• What you would have done differently:  If I had known better, I would have payed more attention in school.

    Good to know:

    • Only use ‘if’ to discuss imaginary situations
    • Conditional modals:
      • Could have:  I could have practiced Spanish if I had gone on the trip.
      • Should have:  If I had had money, I should have gone to the concert.
      • Might have:  If I had had time off work, I might have gone home for the holidays.


    1. If he had (had/has) more time, he (could have go/could have gone) to the gym.
    2. You (would have read/would had read) more as a child if you (hasn’t/hadn’t) played so many sports.
    3. If I ___ ______ (to work) harder, I _____ ____ ____ (to make) more money.
    4. We _______ ____ ____ (not/to do) it if we ___ ____ (to know) it would upset you.
    5. If you ___ _______ (to decide) to move to Europe, what city _____ you ____ ______ (to choose)?

    Awesome!  You’ve almost completed the five day challenge.  For a little something extra today, try this 3rd conditionals quiz!


    Congratulations, you’ve made it to the fifth day!  Hopefully by now you’re feeling pretty confident with all of the conditionals.  Today we’ll put all that knowledge to the test with a quiz and yet another challenge.


    1. If the weather is nice tomorrow, he ____ ____ (to take) her out for a picnic.
    2. I’m sorry, I didn’t realize you were allergic to peanuts.  If I ___ _____ (to know), I _____ ____ ____ (to tell) you. 
    3. (If/When) I go out to lunch, I usually go to the Thai place down the street.
    4. If I ___ (to have) enough money, I _____ __ (to go) to Canada.  Unfortunately, I don’t have any money!
    5. She doesn’t like running, and she thinks it’s really boring.  (If/When) she goes running, it is a very short distance.
    6. Please ___ (to set) the table when the guests ______ (to arrive).
    7. We _____ __ ______ (to be laying) on the beach right now if we ____ (to be) still on holiday.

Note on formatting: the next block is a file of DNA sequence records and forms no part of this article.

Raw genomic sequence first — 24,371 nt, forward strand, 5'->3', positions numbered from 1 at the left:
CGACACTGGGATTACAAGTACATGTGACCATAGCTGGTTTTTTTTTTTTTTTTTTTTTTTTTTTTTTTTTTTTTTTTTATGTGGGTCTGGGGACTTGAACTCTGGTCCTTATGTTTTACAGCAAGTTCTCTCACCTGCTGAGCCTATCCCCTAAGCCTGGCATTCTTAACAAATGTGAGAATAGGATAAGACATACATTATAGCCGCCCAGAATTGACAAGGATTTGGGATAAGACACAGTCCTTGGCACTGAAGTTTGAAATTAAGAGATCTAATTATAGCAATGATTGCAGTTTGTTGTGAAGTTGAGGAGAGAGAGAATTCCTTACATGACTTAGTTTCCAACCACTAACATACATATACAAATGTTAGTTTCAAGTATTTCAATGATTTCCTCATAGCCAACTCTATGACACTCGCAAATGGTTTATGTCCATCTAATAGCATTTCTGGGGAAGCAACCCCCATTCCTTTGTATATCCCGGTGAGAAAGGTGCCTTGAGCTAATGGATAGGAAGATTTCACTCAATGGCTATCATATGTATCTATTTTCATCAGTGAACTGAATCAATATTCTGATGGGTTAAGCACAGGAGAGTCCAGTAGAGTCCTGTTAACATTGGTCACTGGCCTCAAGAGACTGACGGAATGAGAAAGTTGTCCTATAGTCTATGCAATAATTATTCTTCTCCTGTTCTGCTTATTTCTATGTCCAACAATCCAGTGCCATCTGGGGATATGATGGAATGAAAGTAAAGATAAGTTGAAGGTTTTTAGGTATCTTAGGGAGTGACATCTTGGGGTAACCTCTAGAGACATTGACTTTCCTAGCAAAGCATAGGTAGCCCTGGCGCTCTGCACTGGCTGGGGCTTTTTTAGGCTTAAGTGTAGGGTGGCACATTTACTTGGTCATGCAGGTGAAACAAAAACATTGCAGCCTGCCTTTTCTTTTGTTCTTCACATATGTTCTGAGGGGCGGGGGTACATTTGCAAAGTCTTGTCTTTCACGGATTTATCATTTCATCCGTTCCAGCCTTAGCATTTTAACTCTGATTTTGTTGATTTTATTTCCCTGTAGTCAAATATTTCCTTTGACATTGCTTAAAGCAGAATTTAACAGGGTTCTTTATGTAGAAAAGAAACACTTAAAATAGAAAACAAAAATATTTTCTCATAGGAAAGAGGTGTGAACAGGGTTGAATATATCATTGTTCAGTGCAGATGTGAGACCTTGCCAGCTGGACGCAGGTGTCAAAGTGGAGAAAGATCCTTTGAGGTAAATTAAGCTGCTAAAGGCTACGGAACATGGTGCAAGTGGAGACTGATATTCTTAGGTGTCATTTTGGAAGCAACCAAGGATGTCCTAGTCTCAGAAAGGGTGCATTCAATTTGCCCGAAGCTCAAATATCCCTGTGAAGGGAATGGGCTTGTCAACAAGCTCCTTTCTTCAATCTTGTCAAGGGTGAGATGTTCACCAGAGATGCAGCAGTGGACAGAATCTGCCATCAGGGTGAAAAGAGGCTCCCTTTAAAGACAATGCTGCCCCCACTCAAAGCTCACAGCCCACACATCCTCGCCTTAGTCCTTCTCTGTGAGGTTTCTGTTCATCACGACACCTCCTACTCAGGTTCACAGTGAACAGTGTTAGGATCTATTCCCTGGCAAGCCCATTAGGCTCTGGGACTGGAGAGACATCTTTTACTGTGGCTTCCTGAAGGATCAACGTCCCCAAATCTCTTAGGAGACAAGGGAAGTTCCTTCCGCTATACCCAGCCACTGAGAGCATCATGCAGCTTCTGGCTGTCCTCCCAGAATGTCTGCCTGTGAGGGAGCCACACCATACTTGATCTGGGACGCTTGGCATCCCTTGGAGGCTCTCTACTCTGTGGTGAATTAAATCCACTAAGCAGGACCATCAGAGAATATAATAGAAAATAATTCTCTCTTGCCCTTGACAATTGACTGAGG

8. My friend is always texting.  (If/When) she gets a text message, she writes back immediately.
    9. I love to go running!  When I ____ (to have) enough energy, I ___ (to run) in the park.
    10. I really wanted to go running with my friend last night, but I was too tired.  If I ___ ___ (to have) enough energy, I _____ ____ ____ (to go) with her.
    11. A: I’m sorry, I don’t know what he got you for Christmas.  B:  _____ you ____ (to tell) me if you ____ (to know)?
    12. I’m not a man, but if I ____ (to be) a man, my name _____ __ (to be) Derrick.
    13. It’s a shame Phil is not here.  If he ____ (to be) here, he _____ ____ (can/to cook) us something nice.
    14. If you ____ (to help) me carry these boxes, I ____ ___ (to buy) you a beer later.
    15. If you ___ (to eat) too much, you ___ (to get) sick.

    Don’t forget that singing is also a great way to remember grammar, learn new vocabulary and practice fluency.  So, review all the conditionals with these hit songs!

    If you just can’t get enough of conditionals, don’t worry, here’s a bonus challenge for you.  It’s a short video about how we mix our tenses when using conditionals.  Watch it and try the exercise below.  (Click here for Paul’s full post).

    1. If you __________ (insulted) him yesterday, he _______ __ ____ to the wedding tomorrow.
    2. If she __________ (accepts) the promotion, she ____ __ ____ to Brazil in 2015. (future using will)
    3. I ________ ______ (speak) fluent Spanish, if I ____ lived in Spain for 10 years.
    4. He _____ _____ ____ (left), if he ____ _____ (known) you were coming.